The narrative that big business is bad and small business is acceptable is part of a toxic economic environment and needs to change.
December 5th 2017 is a date that will be firmly etched in the memories of South African investors large and small. It was the day that furniture manufacturer and retailer Steinhoff imploded on the back of accounting fraud and investors lost a collective R200-billion.
Despite the company clawing its way back from bankruptcy and producing decent results in 2019, the chance of the majority of investors seeing any returns is zero.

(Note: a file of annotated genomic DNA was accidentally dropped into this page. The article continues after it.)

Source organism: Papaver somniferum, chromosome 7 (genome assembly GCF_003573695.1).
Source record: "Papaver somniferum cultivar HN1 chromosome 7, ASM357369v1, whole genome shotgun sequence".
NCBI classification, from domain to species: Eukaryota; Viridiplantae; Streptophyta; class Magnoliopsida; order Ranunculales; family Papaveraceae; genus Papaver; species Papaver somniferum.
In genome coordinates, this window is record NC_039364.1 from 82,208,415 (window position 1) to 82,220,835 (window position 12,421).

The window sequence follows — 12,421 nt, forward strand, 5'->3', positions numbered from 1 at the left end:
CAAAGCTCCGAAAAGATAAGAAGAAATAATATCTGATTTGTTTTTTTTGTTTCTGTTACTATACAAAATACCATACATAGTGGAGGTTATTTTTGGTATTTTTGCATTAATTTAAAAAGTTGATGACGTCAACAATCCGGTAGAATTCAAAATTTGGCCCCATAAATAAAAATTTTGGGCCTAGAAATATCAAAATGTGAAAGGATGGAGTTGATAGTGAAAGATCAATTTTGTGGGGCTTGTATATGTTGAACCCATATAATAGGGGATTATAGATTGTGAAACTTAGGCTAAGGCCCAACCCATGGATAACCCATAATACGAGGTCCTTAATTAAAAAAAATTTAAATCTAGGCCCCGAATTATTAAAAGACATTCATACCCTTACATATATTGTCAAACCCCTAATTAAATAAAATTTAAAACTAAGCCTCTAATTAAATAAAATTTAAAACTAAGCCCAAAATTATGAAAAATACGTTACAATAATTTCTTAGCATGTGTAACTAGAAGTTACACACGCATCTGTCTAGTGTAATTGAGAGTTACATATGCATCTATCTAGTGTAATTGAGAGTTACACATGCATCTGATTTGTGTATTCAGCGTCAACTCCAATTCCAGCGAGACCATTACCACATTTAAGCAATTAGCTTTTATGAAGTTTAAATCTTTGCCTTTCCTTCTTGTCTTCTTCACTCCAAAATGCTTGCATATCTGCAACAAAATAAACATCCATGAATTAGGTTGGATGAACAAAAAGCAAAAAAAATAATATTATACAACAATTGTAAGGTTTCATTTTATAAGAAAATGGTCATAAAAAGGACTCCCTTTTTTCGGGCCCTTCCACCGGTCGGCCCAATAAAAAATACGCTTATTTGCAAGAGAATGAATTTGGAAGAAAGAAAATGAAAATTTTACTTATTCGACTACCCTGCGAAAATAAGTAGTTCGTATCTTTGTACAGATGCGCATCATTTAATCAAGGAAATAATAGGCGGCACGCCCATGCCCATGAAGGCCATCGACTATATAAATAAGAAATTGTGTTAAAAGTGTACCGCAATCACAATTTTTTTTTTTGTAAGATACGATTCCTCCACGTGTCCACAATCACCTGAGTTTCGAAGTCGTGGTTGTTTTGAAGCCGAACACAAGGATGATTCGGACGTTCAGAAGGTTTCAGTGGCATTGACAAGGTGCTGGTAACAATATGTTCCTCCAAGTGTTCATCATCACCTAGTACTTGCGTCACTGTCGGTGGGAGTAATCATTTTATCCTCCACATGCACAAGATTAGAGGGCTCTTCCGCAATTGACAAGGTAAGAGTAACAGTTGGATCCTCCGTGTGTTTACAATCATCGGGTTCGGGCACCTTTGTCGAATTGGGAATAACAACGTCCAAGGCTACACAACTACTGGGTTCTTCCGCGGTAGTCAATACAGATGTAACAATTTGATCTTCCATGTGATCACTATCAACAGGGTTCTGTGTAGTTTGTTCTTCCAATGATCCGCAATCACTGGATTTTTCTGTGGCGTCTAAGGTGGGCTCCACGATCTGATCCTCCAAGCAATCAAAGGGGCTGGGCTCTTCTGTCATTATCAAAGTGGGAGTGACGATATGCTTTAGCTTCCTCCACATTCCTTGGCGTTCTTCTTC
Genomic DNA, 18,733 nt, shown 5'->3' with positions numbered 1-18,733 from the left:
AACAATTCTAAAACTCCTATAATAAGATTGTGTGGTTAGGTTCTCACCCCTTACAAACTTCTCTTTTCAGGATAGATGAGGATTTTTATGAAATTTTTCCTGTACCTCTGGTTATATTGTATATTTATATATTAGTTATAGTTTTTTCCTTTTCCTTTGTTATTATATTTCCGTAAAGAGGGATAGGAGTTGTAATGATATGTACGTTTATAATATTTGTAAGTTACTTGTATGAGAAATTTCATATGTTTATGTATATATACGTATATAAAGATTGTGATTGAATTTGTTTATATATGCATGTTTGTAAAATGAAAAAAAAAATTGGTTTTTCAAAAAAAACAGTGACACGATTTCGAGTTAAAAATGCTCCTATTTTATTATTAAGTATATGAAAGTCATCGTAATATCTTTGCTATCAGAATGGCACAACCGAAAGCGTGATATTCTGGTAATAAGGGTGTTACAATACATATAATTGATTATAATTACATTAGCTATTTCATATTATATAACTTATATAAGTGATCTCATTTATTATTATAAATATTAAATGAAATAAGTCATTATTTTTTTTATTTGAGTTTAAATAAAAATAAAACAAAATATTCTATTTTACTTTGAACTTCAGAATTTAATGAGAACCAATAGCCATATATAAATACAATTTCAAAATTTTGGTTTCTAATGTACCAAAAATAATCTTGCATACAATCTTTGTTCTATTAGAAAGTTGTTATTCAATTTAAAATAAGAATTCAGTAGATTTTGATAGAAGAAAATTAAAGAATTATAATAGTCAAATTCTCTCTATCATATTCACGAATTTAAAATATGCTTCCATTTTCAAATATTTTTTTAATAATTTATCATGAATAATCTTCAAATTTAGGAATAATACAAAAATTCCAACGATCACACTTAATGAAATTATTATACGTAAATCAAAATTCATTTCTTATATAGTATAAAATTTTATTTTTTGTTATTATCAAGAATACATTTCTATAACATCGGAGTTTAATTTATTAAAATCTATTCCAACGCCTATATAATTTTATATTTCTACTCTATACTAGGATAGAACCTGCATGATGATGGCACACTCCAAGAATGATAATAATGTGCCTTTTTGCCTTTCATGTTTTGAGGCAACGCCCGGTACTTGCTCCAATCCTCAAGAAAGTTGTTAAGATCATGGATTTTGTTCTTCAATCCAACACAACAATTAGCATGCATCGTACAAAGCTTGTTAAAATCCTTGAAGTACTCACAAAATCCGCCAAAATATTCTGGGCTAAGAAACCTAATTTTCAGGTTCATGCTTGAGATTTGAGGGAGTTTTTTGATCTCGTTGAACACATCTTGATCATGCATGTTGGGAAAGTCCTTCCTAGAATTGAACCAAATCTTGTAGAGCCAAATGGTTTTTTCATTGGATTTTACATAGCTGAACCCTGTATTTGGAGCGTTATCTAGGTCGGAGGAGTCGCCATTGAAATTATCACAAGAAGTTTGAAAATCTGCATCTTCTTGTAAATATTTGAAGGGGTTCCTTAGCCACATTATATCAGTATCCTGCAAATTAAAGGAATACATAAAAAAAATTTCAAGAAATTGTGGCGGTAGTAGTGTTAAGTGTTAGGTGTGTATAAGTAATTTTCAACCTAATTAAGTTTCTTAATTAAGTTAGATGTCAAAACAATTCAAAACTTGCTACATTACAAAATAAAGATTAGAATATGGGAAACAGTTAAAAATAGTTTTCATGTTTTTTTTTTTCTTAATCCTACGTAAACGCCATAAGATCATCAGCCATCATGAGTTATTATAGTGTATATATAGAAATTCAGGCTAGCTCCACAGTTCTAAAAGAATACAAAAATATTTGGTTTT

The company released its audited financials for the year to September 2019 last week. Mazars, which took over the audit from Deloitte in 2019, has unsurprisingly issued a disclaimer of opinion on the consolidated and separate financial performance and consolidated and separate cash flows.
They have also issued a qualified audit opinion on the company's financial position.
While the auditors accept that the financial statements are an accurate and fair reflection of the current financial position of Steinhoff and its subsidiaries, Mazars could not trust the accuracy of the financial information in the 2017 and 2018 financial statements. This is integral to making an informed assessment...